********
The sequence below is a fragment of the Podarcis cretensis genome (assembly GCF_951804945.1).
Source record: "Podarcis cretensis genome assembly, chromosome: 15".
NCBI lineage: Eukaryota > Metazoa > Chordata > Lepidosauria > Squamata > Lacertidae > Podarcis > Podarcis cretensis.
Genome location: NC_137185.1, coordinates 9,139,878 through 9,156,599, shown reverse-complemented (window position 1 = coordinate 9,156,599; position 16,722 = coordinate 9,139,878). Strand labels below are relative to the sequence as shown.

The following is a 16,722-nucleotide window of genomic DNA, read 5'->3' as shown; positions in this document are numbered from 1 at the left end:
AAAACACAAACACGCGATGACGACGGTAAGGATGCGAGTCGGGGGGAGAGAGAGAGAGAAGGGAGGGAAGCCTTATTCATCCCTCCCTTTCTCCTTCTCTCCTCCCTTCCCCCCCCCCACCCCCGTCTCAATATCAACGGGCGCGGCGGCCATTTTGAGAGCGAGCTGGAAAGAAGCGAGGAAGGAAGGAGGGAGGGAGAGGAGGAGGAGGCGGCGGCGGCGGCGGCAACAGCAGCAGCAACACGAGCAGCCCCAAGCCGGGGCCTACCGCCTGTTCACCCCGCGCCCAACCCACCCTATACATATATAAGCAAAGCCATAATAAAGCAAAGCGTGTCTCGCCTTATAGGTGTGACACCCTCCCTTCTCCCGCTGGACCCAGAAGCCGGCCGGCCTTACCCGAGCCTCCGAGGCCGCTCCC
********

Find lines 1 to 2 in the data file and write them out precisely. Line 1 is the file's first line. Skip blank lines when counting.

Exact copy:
The sequence below is a fragment of the Podarcis cretensis genome (assembly GCF_951804945.1).
Source record: "Podarcis cretensis genome assembly, chromosome: 15".